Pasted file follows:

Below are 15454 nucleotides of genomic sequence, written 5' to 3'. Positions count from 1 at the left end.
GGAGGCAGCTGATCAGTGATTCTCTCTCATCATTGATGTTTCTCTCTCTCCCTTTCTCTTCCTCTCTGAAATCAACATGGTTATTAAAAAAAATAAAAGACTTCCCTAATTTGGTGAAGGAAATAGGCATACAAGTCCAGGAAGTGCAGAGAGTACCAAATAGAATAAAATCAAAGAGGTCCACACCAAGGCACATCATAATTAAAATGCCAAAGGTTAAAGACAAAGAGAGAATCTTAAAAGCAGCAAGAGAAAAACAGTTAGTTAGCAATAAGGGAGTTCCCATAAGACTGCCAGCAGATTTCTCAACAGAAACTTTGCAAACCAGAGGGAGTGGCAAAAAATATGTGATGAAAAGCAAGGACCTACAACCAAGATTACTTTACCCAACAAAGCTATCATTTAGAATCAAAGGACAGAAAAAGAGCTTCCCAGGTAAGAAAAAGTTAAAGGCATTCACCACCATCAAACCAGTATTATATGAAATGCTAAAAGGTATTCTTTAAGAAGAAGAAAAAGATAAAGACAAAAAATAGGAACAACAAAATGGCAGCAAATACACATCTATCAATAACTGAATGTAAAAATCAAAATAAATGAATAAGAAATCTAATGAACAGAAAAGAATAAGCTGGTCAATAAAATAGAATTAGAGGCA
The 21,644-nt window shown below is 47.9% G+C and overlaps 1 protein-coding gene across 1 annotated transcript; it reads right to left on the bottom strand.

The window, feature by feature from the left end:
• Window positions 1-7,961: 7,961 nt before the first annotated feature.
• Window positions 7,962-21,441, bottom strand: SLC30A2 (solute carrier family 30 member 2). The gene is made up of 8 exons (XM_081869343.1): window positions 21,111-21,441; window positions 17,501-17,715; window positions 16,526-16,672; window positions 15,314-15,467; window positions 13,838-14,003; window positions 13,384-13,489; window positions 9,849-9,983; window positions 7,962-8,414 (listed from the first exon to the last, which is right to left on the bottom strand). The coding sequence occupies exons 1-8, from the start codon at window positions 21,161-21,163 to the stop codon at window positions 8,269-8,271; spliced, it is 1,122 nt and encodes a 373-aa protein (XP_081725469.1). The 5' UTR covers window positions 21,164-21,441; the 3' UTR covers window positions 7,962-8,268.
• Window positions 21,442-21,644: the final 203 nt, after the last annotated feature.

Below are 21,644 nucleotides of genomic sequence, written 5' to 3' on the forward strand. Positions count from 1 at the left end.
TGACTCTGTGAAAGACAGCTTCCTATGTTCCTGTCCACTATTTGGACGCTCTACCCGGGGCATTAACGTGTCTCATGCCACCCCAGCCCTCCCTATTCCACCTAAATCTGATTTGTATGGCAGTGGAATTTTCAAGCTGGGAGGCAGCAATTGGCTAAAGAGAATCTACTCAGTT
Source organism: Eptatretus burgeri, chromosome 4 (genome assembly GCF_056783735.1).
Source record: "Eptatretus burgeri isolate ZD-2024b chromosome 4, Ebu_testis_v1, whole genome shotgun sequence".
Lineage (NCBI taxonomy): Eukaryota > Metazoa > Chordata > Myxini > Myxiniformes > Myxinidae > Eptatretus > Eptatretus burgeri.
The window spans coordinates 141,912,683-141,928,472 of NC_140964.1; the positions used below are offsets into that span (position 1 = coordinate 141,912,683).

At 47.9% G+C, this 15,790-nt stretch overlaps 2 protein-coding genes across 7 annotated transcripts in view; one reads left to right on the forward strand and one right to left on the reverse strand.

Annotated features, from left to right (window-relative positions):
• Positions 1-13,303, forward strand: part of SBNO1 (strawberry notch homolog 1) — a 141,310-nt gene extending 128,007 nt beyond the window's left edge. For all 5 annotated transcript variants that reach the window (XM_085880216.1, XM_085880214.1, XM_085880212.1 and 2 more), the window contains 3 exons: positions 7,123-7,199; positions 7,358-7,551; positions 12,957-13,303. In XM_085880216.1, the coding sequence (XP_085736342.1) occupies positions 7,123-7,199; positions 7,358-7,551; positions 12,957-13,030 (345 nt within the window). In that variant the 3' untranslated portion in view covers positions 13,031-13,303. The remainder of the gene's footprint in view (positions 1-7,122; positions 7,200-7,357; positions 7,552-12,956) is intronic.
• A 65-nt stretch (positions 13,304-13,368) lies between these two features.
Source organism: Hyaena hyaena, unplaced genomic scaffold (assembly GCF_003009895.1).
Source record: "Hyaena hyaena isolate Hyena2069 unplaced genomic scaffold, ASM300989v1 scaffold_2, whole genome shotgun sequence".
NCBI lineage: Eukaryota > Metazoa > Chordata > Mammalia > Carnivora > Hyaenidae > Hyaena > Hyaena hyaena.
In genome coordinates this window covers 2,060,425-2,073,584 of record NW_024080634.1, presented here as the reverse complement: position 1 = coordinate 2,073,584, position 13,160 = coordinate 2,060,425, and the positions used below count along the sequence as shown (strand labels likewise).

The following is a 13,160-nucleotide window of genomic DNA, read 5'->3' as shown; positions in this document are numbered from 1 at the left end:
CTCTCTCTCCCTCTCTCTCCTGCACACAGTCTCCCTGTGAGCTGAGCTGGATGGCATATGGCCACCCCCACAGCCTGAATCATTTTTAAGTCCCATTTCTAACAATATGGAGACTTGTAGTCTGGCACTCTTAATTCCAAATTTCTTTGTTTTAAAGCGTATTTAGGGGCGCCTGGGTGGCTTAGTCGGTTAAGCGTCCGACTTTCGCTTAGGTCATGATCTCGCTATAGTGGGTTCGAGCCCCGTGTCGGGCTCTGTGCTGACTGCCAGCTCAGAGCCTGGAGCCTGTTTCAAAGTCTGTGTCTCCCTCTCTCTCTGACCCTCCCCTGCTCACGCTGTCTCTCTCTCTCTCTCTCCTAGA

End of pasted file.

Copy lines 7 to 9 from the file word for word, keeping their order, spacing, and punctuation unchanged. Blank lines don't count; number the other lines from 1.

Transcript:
• Window positions 21,442-21,644: the final 203 nt, after the last annotated feature.

Below are 21,644 nucleotides of genomic sequence, written 5' to 3' on the forward strand. Positions count from 1 at the left end.
TGACTCTGTGAAAGACAGCTTCCTATGTTCCTGTCCACTATTTGGACGCTCTACCCGGGGCATTAACGTGTCTCATGCCACCCCAGCCCTCCCTATTCCACCTAAATCTGATTTGTATGGCAGTGGAATTTTCAAGCTGGGAGGCAGCAATTGGCTAAAGAGAATCTACTCAGTT